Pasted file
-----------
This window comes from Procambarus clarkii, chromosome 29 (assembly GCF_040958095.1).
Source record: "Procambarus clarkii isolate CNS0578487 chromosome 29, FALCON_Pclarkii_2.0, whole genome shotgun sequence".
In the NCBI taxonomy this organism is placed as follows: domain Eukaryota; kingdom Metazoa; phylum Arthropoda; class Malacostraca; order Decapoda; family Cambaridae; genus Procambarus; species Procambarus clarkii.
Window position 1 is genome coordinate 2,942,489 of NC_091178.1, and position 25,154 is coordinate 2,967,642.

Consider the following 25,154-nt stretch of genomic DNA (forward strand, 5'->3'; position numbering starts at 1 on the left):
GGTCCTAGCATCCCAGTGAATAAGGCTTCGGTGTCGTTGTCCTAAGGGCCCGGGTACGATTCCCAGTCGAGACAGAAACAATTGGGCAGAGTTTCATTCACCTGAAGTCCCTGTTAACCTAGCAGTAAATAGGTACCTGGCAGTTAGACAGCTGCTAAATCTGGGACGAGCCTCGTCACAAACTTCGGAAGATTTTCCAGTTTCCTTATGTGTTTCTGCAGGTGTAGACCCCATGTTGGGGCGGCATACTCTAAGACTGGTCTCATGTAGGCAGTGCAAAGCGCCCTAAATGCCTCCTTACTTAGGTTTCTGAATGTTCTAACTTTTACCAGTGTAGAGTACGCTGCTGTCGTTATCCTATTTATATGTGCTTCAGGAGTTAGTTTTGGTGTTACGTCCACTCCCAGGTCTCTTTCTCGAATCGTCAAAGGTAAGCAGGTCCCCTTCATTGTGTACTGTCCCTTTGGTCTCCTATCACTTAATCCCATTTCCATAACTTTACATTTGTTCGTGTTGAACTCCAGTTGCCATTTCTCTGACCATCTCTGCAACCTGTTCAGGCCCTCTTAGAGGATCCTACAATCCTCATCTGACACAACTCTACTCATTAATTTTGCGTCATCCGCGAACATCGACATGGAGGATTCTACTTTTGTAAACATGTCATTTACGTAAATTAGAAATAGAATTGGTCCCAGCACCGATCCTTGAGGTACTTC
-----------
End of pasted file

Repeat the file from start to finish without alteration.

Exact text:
This window comes from Procambarus clarkii, chromosome 29 (assembly GCF_040958095.1).
Source record: "Procambarus clarkii isolate CNS0578487 chromosome 29, FALCON_Pclarkii_2.0, whole genome shotgun sequence".
In the NCBI taxonomy this organism is placed as follows: domain Eukaryota; kingdom Metazoa; phylum Arthropoda; class Malacostraca; order Decapoda; family Cambaridae; genus Procambarus; species Procambarus clarkii.
Window position 1 is genome coordinate 2,942,489 of NC_091178.1, and position 25,154 is coordinate 2,967,642.

Consider the following 25,154-nt stretch of genomic DNA (forward strand, 5'->3'; position numbering starts at 1 on the left):
GGTCCTAGCATCCCAGTGAATAAGGCTTCGGTGTCGTTGTCCTAAGGGCCCGGGTACGATTCCCAGTCGAGACAGAAACAATTGGGCAGAGTTTCATTCACCTGAAGTCCCTGTTAACCTAGCAGTAAATAGGTACCTGGCAGTTAGACAGCTGCTAAATCTGGGACGAGCCTCGTCACAAACTTCGGAAGATTTTCCAGTTTCCTTATGTGTTTCTGCAGGTGTAGACCCCATGTTGGGGCGGCATACTCTAAGACTGGTCTCATGTAGGCAGTGCAAAGCGCCCTAAATGCCTCCTTACTTAGGTTTCTGAATGTTCTAACTTTTACCAGTGTAGAGTACGCTGCTGTCGTTATCCTATTTATATGTGCTTCAGGAGTTAGTTTTGGTGTTACGTCCACTCCCAGGTCTCTTTCTCGAATCGTCAAAGGTAAGCAGGTCCCCTTCATTGTGTACTGTCCCTTTGGTCTCCTATCACTTAATCCCATTTCCATAACTTTACATTTGTTCGTGTTGAACTCCAGTTGCCATTTCTCTGACCATCTCTGCAACCTGTTCAGGCCCTCTTAGAGGATCCTACAATCCTCATCTGACACAACTCTACTCATTAATTTTGCGTCATCCGCGAACATCGACATGGAGGATTCTACTTTTGTAAACATGTCATTTACGTAAATTAGAAATAGAATTGGTCCCAGCACCGATCCTTGAGGTACTTC